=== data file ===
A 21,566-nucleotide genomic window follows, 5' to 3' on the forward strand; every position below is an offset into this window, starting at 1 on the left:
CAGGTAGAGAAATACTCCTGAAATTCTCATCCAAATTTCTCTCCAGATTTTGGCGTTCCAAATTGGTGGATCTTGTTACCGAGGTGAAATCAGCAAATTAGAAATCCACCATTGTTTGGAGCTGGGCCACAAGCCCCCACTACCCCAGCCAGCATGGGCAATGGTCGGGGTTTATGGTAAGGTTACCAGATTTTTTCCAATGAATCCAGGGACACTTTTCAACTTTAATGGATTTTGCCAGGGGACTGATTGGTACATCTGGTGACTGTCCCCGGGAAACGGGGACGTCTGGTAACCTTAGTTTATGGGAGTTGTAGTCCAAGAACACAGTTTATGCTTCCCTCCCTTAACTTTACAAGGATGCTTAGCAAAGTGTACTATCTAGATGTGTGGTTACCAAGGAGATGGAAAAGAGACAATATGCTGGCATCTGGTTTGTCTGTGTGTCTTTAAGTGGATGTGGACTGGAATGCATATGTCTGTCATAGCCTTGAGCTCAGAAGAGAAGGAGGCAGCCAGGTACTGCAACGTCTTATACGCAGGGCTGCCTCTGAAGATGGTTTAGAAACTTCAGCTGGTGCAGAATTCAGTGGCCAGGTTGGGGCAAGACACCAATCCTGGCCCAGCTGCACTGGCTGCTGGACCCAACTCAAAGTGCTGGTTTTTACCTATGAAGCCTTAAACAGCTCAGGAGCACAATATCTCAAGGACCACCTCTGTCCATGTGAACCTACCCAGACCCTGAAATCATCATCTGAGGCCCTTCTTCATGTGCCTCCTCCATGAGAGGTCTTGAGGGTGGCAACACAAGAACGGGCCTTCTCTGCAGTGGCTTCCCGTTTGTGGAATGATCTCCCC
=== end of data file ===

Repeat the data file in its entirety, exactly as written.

A 21,566-nucleotide genomic window follows, 5' to 3' on the forward strand; every position below is an offset into this window, starting at 1 on the left:
CAGGTAGAGAAATACTCCTGAAATTCTCATCCAAATTTCTCTCCAGATTTTGGCGTTCCAAATTGGTGGATCTTGTTACCGAGGTGAAATCAGCAAATTAGAAATCCACCATTGTTTGGAGCTGGGCCACAAGCCCCCACTACCCCAGCCAGCATGGGCAATGGTCGGGGTTTATGGTAAGGTTACCAGATTTTTTCCAATGAATCCAGGGACACTTTTCAACTTTAATGGATTTTGCCAGGGGACTGATTGGTACATCTGGTGACTGTCCCCGGGAAACGGGGACGTCTGGTAACCTTAGTTTATGGGAGTTGTAGTCCAAGAACACAGTTTATGCTTCCCTCCCTTAACTTTACAAGGATGCTTAGCAAAGTGTACTATCTAGATGTGTGGTTACCAAGGAGATGGAAAAGAGACAATATGCTGGCATCTGGTTTGTCTGTGTGTCTTTAAGTGGATGTGGACTGGAATGCATATGTCTGTCATAGCCTTGAGCTCAGAAGAGAAGGAGGCAGCCAGGTACTGCAACGTCTTATACGCAGGGCTGCCTCTGAAGATGGTTTAGAAACTTCAGCTGGTGCAGAATTCAGTGGCCAGGTTGGGGCAAGACACCAATCCTGGCCCAGCTGCACTGGCTGCTGGACCCAACTCAAAGTGCTGGTTTTTACCTATGAAGCCTTAAACAGCTCAGGAGCACAATATCTCAAGGACCACCTCTGTCCATGTGAACCTACCCAGACCCTGAAATCATCATCTGAGGCCCTTCTTCATGTGCCTCCTCCATGAGAGGTCTTGAGGGTGGCAACACAAGAACGGGCCTTCTCTGCAGTGGCTTCCCGTTTGTGGAATGATCTCCCC